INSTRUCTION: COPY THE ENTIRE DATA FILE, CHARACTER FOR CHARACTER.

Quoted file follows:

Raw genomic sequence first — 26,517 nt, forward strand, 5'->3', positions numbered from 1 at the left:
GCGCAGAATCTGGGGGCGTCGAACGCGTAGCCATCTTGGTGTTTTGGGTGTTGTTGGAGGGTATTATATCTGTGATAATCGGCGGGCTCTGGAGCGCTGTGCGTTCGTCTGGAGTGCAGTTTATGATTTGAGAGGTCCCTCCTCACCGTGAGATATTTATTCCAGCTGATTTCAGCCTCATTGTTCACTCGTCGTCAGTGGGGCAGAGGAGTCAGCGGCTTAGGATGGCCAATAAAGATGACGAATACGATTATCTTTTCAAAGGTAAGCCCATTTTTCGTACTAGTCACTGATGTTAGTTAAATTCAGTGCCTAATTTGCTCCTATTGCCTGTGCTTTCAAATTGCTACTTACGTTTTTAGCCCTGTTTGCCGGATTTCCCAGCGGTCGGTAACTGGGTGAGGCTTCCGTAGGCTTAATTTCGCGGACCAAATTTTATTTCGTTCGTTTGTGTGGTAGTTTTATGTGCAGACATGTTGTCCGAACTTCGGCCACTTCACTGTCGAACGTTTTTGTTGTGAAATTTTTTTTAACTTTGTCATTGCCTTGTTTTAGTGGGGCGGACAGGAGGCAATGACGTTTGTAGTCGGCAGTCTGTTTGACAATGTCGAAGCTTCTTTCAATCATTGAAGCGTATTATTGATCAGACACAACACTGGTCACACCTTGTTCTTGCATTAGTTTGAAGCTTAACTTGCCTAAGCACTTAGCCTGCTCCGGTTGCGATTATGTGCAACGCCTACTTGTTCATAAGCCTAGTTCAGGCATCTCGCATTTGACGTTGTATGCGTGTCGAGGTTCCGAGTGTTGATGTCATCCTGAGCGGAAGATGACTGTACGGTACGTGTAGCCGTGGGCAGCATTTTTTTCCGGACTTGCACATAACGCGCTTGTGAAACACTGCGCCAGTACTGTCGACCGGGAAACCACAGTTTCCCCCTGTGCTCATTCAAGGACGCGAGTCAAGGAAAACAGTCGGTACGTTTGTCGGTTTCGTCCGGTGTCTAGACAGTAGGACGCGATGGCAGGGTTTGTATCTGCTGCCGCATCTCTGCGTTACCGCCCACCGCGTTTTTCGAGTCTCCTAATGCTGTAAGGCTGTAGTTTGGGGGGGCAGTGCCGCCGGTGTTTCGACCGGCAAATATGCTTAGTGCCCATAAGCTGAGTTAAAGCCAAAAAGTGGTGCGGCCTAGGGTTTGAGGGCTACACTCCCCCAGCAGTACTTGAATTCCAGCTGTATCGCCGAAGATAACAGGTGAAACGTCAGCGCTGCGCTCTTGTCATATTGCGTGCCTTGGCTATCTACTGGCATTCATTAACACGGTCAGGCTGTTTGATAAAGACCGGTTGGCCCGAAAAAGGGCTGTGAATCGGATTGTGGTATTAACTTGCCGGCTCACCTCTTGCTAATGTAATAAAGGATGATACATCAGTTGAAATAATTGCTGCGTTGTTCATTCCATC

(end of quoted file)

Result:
Raw genomic sequence first — 26,517 nt, forward strand, 5'->3', positions numbered from 1 at the left:
GCGCAGAATCTGGGGGCGTCGAACGCGTAGCCATCTTGGTGTTTTGGGTGTTGTTGGAGGGTATTATATCTGTGATAATCGGCGGGCTCTGGAGCGCTGTGCGTTCGTCTGGAGTGCAGTTTATGATTTGAGAGGTCCCTCCTCACCGTGAGATATTTATTCCAGCTGATTTCAGCCTCATTGTTCACTCGTCGTCAGTGGGGCAGAGGAGTCAGCGGCTTAGGATGGCCAATAAAGATGACGAATACGATTATCTTTTCAAAGGTAAGCCCATTTTTCGTACTAGTCACTGATGTTAGTTAAATTCAGTGCCTAATTTGCTCCTATTGCCTGTGCTTTCAAATTGCTACTTACGTTTTTAGCCCTGTTTGCCGGATTTCCCAGCGGTCGGTAACTGGGTGAGGCTTCCGTAGGCTTAATTTCGCGGACCAAATTTTATTTCGTTCGTTTGTGTGGTAGTTTTATGTGCAGACATGTTGTCCGAACTTCGGCCACTTCACTGTCGAACGTTTTTGTTGTGAAATTTTTTTTAACTTTGTCATTGCCTTGTTTTAGTGGGGCGGACAGGAGGCAATGACGTTTGTAGTCGGCAGTCTGTTTGACAATGTCGAAGCTTCTTTCAATCATTGAAGCGTATTATTGATCAGACACAACACTGGTCACACCTTGTTCTTGCATTAGTTTGAAGCTTAACTTGCCTAAGCACTTAGCCTGCTCCGGTTGCGATTATGTGCAACGCCTACTTGTTCATAAGCCTAGTTCAGGCATCTCGCATTTGACGTTGTATGCGTGTCGAGGTTCCGAGTGTTGATGTCATCCTGAGCGGAAGATGACTGTACGGTACGTGTAGCCGTGGGCAGCATTTTTTTCCGGACTTGCACATAACGCGCTTGTGAAACACTGCGCCAGTACTGTCGACCGGGAAACCACAGTTTCCCCCTGTGCTCATTCAAGGACGCGAGTCAAGGAAAACAGTCGGTACGTTTGTCGGTTTCGTCCGGTGTCTAGACAGTAGGACGCGATGGCAGGGTTTGTATCTGCTGCCGCATCTCTGCGTTACCGCCCACCGCGTTTTTCGAGTCTCCTAATGCTGTAAGGCTGTAGTTTGGGGGGGCAGTGCCGCCGGTGTTTCGACCGGCAAATATGCTTAGTGCCCATAAGCTGAGTTAAAGCCAAAAAGTGGTGCGGCCTAGGGTTTGAGGGCTACACTCCCCCAGCAGTACTTGAATTCCAGCTGTATCGCCGAAGATAACAGGTGAAACGTCAGCGCTGCGCTCTTGTCATATTGCGTGCCTTGGCTATCTACTGGCATTCATTAACACGGTCAGGCTGTTTGATAAAGACCGGTTGGCCCGAAAAAGGGCTGTGAATCGGATTGTGGTATTAACTTGCCGGCTCACCTCTTGCTAATGTAATAAAGGATGATACATCAGTTGAAATAATTGCTGCGTTGTTCATTCCATC